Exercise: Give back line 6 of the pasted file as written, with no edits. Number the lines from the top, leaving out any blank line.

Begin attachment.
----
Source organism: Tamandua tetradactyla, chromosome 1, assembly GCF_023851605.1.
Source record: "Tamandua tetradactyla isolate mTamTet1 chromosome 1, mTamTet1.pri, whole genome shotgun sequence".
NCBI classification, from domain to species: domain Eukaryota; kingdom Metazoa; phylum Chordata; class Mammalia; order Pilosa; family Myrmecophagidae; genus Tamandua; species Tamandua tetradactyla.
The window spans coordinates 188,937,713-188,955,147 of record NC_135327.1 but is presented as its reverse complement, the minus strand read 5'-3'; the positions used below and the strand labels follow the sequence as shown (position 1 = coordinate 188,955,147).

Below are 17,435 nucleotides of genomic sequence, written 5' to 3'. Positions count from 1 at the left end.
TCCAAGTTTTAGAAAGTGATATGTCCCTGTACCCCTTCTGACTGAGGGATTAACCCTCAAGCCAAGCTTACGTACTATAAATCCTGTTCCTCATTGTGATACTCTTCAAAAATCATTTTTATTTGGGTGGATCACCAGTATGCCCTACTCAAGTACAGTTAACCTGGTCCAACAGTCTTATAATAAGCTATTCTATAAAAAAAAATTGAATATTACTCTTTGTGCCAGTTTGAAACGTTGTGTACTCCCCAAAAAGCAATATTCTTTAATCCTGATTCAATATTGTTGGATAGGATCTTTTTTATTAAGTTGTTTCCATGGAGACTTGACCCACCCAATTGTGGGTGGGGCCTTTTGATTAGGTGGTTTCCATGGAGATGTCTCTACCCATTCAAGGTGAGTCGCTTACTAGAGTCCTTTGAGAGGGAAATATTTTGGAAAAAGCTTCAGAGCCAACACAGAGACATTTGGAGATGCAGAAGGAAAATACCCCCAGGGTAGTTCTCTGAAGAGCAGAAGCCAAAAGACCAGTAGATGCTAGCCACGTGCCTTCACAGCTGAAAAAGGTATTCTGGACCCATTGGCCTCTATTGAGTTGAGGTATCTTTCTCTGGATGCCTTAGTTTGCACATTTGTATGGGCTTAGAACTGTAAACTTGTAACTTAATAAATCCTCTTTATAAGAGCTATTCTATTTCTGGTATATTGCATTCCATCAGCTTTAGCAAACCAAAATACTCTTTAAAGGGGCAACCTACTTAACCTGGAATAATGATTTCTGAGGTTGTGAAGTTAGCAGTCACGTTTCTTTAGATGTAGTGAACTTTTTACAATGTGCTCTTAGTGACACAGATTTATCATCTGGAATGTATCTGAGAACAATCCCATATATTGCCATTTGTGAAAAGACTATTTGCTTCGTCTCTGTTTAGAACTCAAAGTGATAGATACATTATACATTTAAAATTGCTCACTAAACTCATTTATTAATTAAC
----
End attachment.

TCCAAGTTTTAGAAAGTGATATGTCCCTGTACCCCTTCTGACTGAGGGATTAACCCTCAAGCCAAGCTTACGTACTATAAATCCTGTTCCTCATTGTGATACTCTTCAAAAATCATTTTTATTTGGGTGGATCACCAGTATGCCCTACTCAAGTACAGTTAACCTGGTCCAACAGTCTTATAATAAGCTATTCTATAAAAAAAAATTGAATATTACTCTTTGTGCCAGTTTGAAACGTTGTGTACTCCCCAAAAAGCAATATTCTTTAATCCTGATTCAATATTGTTGGATAGGATCTTTTTTATTAAGTTGTTTCCATGGAGACTTGACCCACCCAATTGTGGGTGGGGCCTTTTGATTAGGTGGTTTCCATGGAGATGTCTCTACCCATTCAAGGTGAGTCGCTTACTAGAGTCCTTTGAGAGGGAAATATTTTGGAAAAAGCTTCAGAGCCAACACAGAGACATTTGGAGATGCAGAAGGAAAATACCCCCAGGGTAGTTCTCTGAAGAGCAGAAGCCAAAAGACCAGTAGATGCTAGCCACGTGCCTTCACAGCTGAAAAAGGTATTCTGGACCCATTGGCCTCTATTGAGTTGAGGTATCTTTCTCTGGATGCCTTAGTTTGCACATTTGTATGGGCTTAGAACTGTAAACTTGTAACTTAATAAATCCTCTTTATAAGAGCTATTCTATTTCTGGTATATTGCATTCCATCAGCTTTAGCAAACCAAAATACTCTTTAAAGGGGCAACCTACTTAACCTGGAATAATGATTTCTGAGGTTGTGAAGTTAGCAGTCACGTTTCTTTAGATGTAGTGAACTTTTTACAATGTGCTCTTAGTGACACAGATTTATCATCTGGAATGTATCTGAGAACAATCCCATATATTGCCATTTGTGAAAAGACTATTTGCTTCGTCTCTGTTTAGAACTCAAAGTGATAGATACATTATACATTTAAAATTGCTCACTAAACTCATTTATTAATTAAC